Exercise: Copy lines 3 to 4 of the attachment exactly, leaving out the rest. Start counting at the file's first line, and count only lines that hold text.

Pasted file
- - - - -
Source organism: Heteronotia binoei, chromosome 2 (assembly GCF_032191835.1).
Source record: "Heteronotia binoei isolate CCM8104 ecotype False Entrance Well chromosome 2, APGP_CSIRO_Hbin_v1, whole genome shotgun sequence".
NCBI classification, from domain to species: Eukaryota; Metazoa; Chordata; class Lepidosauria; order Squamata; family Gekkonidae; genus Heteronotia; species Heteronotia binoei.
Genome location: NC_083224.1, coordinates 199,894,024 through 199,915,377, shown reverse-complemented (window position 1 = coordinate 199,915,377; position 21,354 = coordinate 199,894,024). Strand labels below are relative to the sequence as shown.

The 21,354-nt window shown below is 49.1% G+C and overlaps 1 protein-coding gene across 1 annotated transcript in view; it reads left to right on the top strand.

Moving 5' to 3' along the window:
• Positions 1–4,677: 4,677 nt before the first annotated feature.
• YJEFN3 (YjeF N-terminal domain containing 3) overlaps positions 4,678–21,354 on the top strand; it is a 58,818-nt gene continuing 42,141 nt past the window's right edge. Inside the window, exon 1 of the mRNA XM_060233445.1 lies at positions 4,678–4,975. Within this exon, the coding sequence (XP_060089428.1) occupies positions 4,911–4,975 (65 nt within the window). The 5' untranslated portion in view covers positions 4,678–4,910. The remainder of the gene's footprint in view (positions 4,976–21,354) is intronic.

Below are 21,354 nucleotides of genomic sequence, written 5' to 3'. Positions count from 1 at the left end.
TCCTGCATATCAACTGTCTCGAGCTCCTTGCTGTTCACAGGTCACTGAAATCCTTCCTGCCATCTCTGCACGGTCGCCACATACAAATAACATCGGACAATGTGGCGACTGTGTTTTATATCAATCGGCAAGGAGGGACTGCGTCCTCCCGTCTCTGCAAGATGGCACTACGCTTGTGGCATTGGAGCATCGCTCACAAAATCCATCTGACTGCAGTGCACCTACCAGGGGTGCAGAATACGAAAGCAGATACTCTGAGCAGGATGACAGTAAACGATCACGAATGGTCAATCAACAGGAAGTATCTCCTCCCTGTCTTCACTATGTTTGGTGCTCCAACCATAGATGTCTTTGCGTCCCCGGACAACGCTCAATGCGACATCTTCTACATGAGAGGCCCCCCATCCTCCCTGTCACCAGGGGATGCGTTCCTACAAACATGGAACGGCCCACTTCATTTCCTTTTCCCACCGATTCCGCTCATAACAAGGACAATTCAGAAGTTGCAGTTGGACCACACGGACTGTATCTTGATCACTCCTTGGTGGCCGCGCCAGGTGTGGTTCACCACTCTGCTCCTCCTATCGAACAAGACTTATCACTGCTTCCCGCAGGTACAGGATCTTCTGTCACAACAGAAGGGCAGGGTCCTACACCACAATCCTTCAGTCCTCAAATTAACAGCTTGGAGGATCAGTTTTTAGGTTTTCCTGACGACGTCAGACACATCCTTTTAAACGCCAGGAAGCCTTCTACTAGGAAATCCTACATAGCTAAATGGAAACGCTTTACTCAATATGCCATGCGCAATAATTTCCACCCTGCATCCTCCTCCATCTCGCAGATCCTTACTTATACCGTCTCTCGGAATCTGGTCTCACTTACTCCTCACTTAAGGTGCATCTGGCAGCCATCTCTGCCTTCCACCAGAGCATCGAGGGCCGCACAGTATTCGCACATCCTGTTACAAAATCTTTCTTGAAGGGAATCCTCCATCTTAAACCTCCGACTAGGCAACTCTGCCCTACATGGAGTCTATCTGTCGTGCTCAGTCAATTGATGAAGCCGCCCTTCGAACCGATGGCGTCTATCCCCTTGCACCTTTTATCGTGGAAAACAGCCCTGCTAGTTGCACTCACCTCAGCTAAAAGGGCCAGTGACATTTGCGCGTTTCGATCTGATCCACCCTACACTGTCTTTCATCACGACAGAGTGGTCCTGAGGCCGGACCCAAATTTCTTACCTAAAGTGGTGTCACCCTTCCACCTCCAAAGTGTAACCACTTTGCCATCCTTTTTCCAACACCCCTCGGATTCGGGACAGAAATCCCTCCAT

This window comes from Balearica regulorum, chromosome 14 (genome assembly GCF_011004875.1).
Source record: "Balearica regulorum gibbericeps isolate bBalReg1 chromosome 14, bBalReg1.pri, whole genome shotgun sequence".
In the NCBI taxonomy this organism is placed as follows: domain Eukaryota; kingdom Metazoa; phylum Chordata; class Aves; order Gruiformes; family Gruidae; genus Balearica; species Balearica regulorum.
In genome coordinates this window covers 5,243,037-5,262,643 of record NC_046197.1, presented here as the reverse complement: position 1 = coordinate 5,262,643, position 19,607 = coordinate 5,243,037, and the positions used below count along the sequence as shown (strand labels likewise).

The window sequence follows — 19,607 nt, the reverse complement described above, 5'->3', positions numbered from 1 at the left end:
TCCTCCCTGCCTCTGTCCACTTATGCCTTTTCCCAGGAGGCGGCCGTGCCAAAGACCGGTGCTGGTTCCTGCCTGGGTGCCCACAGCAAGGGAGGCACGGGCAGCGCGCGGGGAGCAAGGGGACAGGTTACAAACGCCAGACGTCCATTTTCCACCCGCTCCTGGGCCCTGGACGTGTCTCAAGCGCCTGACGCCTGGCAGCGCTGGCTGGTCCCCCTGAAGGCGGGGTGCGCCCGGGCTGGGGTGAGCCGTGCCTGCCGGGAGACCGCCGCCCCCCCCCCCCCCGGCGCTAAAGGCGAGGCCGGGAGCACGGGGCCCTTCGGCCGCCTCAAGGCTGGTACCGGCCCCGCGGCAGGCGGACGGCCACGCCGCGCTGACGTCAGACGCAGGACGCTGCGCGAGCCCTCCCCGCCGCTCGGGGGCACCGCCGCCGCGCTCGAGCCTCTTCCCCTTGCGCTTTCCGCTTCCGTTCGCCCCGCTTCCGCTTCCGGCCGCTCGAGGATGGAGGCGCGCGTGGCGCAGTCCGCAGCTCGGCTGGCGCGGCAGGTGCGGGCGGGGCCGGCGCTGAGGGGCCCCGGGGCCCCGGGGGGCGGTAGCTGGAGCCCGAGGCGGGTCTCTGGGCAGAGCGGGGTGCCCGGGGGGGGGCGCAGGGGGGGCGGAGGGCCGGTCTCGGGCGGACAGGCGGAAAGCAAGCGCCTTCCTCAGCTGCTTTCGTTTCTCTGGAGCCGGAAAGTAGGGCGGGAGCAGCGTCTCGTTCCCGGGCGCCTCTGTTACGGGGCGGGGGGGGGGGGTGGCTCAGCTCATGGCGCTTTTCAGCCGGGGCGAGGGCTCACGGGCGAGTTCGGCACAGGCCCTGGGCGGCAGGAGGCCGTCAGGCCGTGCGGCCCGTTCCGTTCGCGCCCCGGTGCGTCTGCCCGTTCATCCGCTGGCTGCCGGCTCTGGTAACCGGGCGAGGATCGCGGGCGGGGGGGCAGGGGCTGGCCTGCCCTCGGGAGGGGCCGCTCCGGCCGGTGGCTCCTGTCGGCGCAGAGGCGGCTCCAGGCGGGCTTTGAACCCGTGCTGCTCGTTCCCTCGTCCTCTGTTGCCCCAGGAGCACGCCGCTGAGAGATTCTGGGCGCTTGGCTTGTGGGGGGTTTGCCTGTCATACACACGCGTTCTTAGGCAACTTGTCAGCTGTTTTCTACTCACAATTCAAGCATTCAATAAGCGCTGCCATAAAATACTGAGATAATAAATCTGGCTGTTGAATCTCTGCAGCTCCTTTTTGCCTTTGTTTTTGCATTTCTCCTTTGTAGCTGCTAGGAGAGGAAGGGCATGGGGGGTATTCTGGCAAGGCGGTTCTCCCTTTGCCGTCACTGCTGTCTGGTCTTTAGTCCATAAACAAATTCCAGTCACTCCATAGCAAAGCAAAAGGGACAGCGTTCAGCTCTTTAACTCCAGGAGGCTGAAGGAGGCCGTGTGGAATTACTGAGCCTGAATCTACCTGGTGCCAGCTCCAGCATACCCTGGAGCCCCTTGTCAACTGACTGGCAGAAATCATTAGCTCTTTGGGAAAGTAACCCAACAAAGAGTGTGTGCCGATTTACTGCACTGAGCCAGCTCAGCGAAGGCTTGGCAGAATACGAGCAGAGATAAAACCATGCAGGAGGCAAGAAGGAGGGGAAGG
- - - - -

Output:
NCBI classification, from domain to species: Eukaryota; Metazoa; Chordata; class Lepidosauria; order Squamata; family Gekkonidae; genus Heteronotia; species Heteronotia binoei.
Genome location: NC_083224.1, coordinates 199,894,024 through 199,915,377, shown reverse-complemented (window position 1 = coordinate 199,915,377; position 21,354 = coordinate 199,894,024). Strand labels below are relative to the sequence as shown.